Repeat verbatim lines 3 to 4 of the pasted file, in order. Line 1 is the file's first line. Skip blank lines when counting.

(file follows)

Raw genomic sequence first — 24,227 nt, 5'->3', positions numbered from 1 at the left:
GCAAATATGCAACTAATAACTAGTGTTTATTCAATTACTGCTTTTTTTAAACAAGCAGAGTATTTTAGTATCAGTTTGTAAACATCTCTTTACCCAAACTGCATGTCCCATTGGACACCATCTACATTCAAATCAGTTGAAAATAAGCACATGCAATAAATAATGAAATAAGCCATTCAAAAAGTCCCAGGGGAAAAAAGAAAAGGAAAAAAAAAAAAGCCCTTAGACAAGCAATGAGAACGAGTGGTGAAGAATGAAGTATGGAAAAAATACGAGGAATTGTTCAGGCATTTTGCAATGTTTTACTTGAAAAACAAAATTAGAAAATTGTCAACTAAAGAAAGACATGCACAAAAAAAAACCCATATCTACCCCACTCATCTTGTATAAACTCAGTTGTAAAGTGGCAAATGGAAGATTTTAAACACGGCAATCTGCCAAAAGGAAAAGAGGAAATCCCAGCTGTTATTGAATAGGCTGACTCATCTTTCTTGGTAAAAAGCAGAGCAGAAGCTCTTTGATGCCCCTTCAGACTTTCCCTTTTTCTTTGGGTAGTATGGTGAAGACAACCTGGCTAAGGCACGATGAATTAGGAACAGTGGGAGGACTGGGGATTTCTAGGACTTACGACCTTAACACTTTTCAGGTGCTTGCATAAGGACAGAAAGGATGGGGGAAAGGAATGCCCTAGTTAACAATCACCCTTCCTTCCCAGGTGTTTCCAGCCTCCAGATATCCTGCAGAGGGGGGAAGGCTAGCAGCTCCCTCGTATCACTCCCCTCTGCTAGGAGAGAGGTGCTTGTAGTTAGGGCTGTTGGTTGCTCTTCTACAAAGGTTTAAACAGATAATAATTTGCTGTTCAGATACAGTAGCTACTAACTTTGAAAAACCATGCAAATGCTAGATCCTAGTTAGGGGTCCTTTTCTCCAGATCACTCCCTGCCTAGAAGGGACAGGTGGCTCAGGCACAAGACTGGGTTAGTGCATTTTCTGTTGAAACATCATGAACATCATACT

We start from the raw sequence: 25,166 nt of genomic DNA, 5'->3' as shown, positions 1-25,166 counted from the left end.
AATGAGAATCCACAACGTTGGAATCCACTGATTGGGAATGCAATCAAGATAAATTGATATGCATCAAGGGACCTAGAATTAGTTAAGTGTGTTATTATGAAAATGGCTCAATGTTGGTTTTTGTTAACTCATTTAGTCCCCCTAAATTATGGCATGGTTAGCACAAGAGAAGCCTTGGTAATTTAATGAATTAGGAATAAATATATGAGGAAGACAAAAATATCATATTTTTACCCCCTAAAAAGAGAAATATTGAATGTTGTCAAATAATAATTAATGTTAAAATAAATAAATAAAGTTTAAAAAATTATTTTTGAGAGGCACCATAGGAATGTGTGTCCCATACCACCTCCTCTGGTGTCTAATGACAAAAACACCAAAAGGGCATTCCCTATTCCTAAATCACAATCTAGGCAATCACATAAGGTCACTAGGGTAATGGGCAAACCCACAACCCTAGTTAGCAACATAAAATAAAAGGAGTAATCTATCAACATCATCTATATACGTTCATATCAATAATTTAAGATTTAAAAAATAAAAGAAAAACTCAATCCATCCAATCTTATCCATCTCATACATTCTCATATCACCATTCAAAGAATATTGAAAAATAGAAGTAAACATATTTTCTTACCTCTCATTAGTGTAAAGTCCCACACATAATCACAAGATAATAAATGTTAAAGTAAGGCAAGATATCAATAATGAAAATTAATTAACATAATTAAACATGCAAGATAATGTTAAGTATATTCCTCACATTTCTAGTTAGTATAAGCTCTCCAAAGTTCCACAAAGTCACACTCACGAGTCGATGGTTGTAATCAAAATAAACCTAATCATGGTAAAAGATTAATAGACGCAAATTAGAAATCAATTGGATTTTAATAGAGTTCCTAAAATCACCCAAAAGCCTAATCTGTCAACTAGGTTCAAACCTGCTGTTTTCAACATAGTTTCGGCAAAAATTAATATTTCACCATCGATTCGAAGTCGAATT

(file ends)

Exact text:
We start from the raw sequence: 25,166 nt of genomic DNA, 5'->3' as shown, positions 1-25,166 counted from the left end.
AATGAGAATCCACAACGTTGGAATCCACTGATTGGGAATGCAATCAAGATAAATTGATATGCATCAAGGGACCTAGAATTAGTTAAGTGTGTTATTATGAAAATGGCTCAATGTTGGTTTTTGTTAACTCATTTAGTCCCCCTAAATTATGGCATGGTTAGCACAAGAGAAGCCTTGGTAATTTAATGAATTAGGAATAAATATATGAGGAAGACAAAAATATCATATTTTTACCCCCTAAAAAGAGAAATATTGAATGTTGTCAAATAATAATTAATGTTAAAATAAATAAATAAAGTTTAAAAAATTATTTTTGAGAGGCACCATAGGAATGTGTGTCCCATACCACCTCCTCTGGTGTCTAATGACAAAAACACCAAAAGGGCATTCCCTATTCCTAAATCACAATCTAGGCAATCACATAAGGTCACTAGGGTAATGGGCAAACCCACAACCCTAGTTAGCAACATAAAATAAAAGGAGTAATCTATCAACATCATCTATATACGTTCATATCAATAATTTAAGATTTAAAAAATAAAAGAAAAACTCAATCCATCCAATCTTATCCATCTCATACATTCTCATATCACCATTCAAAGAATATTGAAAAATAGAAGTAAACATATTTTCTTACCTCTCATTAGTGTAAAGTCCCACACATAATCACAAGATAATAAATGTTAAAGTAAGGCAAGATATCAATAATGAAAATTAATTAACATAATTAAACATGCAAGATAATGTTAAGTATATTCCTCACATTTCTAGTTAGTATAAGCTCTCCAAAGTTCCACAAAGTCACACTCACGAGTCGATGGTTGTAATCAAAATAAACCTAATCATGGTAAAAGATTAATAGACGCAAATTAGAAATCAATTGGATTTTAATAGAGTTCCTAAAATCACCCAAAAGCCTAATCTGTCAACTAGGTTCAAACCTGCTGTTTTCAACATAGTTTCGGCAAAAATTAATATTTCACCATCGATTCGAAGTCGAATT